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Unique Australian clinic found to benefit glaucoma patients

14/03/2018By Matthew Woodley
An 18-month study into a collaborative Australian eyecare clinic, in which optometrists and ophthalmologists work together, has found the approach has had benefits for glaucoma patients.

The study, published recently in Clinical and Experimental Ophthalmology, included outcomes for more than 180 patients treated at the UNSW’s Centre for Eye Health. The collaborative approach sees optometrists refer patients with suspected glaucoma to the clinic, where specially trained optometrists carry out advanced testing and recommend a management program in collaboration with ophthalmologists.

“Although collaborative arrangements between ophthalmologists and optometrists for patients with glaucoma have existed in the past, our clinic was one of the first integrated clinics that allows in-house collaboration,” lead author of the study, Dr Barbara Zangerl from the UNSW’s School of Optometry and Vision Science, said.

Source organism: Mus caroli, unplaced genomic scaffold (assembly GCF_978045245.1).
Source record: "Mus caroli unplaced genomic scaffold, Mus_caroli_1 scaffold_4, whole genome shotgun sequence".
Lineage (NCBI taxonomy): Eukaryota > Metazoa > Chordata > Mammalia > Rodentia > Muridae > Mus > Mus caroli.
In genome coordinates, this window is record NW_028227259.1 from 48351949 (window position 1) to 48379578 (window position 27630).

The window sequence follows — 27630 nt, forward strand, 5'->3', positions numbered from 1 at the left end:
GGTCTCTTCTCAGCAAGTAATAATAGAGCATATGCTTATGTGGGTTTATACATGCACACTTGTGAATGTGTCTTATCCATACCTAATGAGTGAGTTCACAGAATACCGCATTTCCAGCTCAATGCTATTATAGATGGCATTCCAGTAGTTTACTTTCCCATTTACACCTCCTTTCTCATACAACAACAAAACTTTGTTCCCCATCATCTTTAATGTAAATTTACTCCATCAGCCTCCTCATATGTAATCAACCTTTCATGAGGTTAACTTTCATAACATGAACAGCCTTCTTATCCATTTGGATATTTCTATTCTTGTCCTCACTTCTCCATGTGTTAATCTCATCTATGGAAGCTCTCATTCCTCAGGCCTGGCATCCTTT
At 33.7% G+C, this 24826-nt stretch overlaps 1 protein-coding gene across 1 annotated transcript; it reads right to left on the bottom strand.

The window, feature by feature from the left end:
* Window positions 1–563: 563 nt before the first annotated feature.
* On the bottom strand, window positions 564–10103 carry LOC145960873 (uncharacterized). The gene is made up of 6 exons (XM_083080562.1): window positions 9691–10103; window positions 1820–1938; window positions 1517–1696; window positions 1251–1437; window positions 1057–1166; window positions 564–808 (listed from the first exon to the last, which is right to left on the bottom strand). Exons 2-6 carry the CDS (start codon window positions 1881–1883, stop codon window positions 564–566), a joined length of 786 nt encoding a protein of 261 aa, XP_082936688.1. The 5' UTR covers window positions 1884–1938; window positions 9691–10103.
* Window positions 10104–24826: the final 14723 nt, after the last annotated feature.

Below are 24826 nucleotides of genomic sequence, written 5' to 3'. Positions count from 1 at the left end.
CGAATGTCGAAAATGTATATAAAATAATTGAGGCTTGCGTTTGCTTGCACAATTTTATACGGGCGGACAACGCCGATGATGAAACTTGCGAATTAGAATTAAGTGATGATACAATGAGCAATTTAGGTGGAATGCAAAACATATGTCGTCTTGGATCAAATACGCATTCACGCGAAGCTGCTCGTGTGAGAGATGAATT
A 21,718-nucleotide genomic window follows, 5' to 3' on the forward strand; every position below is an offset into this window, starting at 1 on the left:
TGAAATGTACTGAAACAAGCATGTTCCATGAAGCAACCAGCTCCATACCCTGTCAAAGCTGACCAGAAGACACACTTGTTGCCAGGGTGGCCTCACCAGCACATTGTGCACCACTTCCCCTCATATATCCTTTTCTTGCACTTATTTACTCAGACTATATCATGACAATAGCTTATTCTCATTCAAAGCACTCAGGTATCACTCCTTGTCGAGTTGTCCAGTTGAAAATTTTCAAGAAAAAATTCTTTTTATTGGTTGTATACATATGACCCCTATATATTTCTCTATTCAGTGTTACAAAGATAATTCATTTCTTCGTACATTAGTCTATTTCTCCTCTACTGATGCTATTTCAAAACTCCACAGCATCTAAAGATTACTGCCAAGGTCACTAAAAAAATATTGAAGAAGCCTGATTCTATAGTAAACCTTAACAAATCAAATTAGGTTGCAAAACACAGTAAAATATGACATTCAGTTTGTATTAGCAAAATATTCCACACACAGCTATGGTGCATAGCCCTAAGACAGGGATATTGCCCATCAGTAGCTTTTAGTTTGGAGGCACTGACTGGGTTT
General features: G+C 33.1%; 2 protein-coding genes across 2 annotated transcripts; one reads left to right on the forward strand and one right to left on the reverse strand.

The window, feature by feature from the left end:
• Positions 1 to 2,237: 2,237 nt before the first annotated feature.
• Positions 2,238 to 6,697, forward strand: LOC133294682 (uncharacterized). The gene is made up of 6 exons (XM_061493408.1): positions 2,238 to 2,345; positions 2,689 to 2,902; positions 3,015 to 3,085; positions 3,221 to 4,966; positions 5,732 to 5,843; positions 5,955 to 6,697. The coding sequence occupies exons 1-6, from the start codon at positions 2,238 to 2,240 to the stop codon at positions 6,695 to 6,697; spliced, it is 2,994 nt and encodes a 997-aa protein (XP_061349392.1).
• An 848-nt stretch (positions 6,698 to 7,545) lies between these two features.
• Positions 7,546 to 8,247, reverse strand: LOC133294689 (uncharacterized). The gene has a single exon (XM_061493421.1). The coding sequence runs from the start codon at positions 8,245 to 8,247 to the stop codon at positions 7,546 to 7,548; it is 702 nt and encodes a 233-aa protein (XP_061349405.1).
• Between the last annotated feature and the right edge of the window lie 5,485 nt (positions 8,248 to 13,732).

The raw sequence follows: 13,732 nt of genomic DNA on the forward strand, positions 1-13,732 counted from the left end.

“Results from the first 18 months of operation have justified the trust and vision needed to build this exceptional model with the two professions working side by side.”
Dr Barbara Zangerl, lead study author

“Results from the first 18 months of operation have justified the trust and vision needed to build this exceptional model with the two professions working side by side.”

The clinic was originally established as a collaborative effort between the Prince of Wales Hospital Ophthalmology Department and the Centre for Eye Health to relieve the pressure on public hospitals. The clinic was the first of its kind conceived in Australia and was implemented after regulatory bodies arrived at an agreed framework through guidelines provided by the Optometry Board of Australia and RANZCO.

“This new model of care we have established has great potential to help with the challenge to assess new, non-urgent outpatient referrals for glaucoma to public hospital ophthalmology within the four-month regulatory requirement,” study co-author and ophthalmologist Dr Michael Hennessy said.

On average, patients waited 43 days for an appointment. More than half of the patients (51%) were diagnosed with glaucoma, and 41% had suspected glaucoma requiring ongoing monitoring. A further 2% had a different optical neuropathy, and only 6% were found to have no eye disease.

So far, 20% of patients have chosen to transfer to the new clinic due to financial constraints, which has led those involved to believe it can service patients who are most in need.

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